10/11/2010 12:22 pm ET Updated May 25, 2011

Independent Group Spends $355,000 To Oppose Van Haaften (UPDATED)

A tax-exempt organization accused of filtering anonymous corporate donations into political advertising has spent more than $350,000 to oppose Indiana's 8th District Democratic candidate, Trent Van Haaften, according to Federal Election Commission's records.

Americans for Job Security spent more than $6 million on anti-Democrat ads during this year's primaries and paid more than $4 million in September and October for advertising attacking 10 Democratic Congressional candidates. About $355,000 of that amount was spent on ads and direct mailings urging voters not to send Van Haaften, an Indiana House representative, to Washington, according to independent expenditures filed with the FEC. Van Haaften is competing against Republican Larry Bucshon for the seat being vacated by U.S. Rep. Brad Ellsworth, who is running for the U.S. Senate.

Bucshon was one of 20 people included in July on a list of underfunded Republican candidates. The list, compiled by conservative National Review Online columnist Jim Geraghty in consultation with Republican strategists and "conservative House-watchers," defined the candidates' races as those in which the third quarter's donations would be "most likely to prove decisive" in the November elections.

By late June, the latest date for which comprehensive campaign finance reports are available from the FEC, Bucshon had $206,000 left in his campaign chest, while Van Haaften had $360,000.

Van Haaften spokesman Zach Knowling said he doesn't think ads by outside groups will have the desired impact on 8th District voters, who are focusing more on the loss of local jobs than on national issues he said are raised in the ads.

"I think people are sick of the rhetoric," he said. "People are angry about the economy and angry about the direction the country is going. They want somebody to identify with those issues and talk about how to fix them."

Knowling called Americans for Job Security "a shadowy group backed by big corporate interests" that should be focusing on its primary issue -- jobs. The group describes itself as "the only independent, bi-partisan, pro-business issue advocacy organization in America."

Two Van Haaften attack ads paid for by Americans for Job Security aired on Evansville-area TV stations in September. The group spent more money in October on a direct mailing opposing Van Haaften.

Both TV ads align Van Haaften unfavorably with Democratic House Speaker Nancy Pelosi. One criticizes his vote against property tax caps in the Indiana Legislature, and the other links him to Pelosi's agenda.

Watch one of the ads below:

Matthew Ballard, spokesman for Bucshon, said his candidate's campaign had no specific comment on the ads.

"We have seen them on TV, just like everybody else," he said. "We're not allowed legally to coordinate with any independent expenditures, so we really don't know anything about them."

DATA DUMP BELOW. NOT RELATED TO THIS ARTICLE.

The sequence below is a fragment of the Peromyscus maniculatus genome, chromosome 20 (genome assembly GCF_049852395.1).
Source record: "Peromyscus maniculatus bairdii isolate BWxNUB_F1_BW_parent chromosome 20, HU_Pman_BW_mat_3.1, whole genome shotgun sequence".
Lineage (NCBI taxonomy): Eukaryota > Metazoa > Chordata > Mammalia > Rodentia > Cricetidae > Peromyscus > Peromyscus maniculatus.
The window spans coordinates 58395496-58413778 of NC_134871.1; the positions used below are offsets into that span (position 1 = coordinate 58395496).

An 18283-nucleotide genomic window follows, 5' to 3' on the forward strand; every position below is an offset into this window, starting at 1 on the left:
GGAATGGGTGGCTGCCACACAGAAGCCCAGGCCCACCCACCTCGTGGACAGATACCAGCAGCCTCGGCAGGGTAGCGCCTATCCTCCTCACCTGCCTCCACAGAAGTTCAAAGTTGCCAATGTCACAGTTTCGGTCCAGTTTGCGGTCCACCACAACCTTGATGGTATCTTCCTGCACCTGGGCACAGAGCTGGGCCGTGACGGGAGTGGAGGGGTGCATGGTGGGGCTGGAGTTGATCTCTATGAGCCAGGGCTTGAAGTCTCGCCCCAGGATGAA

Independent organizations that spend money supporting or opposing a political candidate may not affiliate themselves with official campaigns. The U.S. Supreme Court ruled in January that corporations have the right to spend unlimited amounts on political ads leading up to elections, but they must still disclose their spending. Watchdog groups say organizations such as Americans for Job Security shield corporate donors from disclosure by setting themselves up as tax-exempt operations, which don't have to reveal their donors as long as donations are not earmarked for specific ad campaigns in a pre-election period.

The nonprofit Sunlight Foundation Reporting Group is compiling a database of such independent expenditures as they are reported to the FEC.

"The problem with independent expenditures (by parties or outside groups) is that they make it difficult for the public to determine who is financing the ads and how to hold the candidates accountable," said Thomas Mann, a senior fellow at the Brookings Institution, via e-mail.

A recent New York Times article focused on the operations of Americans For Job Security, which is organized as a 501(c)(6) business league and raises its money largely through membership dues. According to its website, it has more than 1,000 members and has spent almost $60 million on issue advocacy and grassroots lobbying.

UPDATE: On Oct. 8, the National Republican Congressional Committee filed more than $87,000 in expenditures against Trent Van Haaften, the Democratic candidate for Indiana's 8th District. The money brings the total of independent expenditures against Van Haaften to more than $550,000, with the bulk of the remaining money being spent by Americans for Job Security.

The NRCC released 29 new ads Monday opposing Democrats, including Van Haaften.

The Federal Election Commission has recorded about $16,000 in outside expenditures in support of Van Haaften's opponent, Larry Bucshon, and no expenditures against him. No outside money has been spent in support of Van Haaften.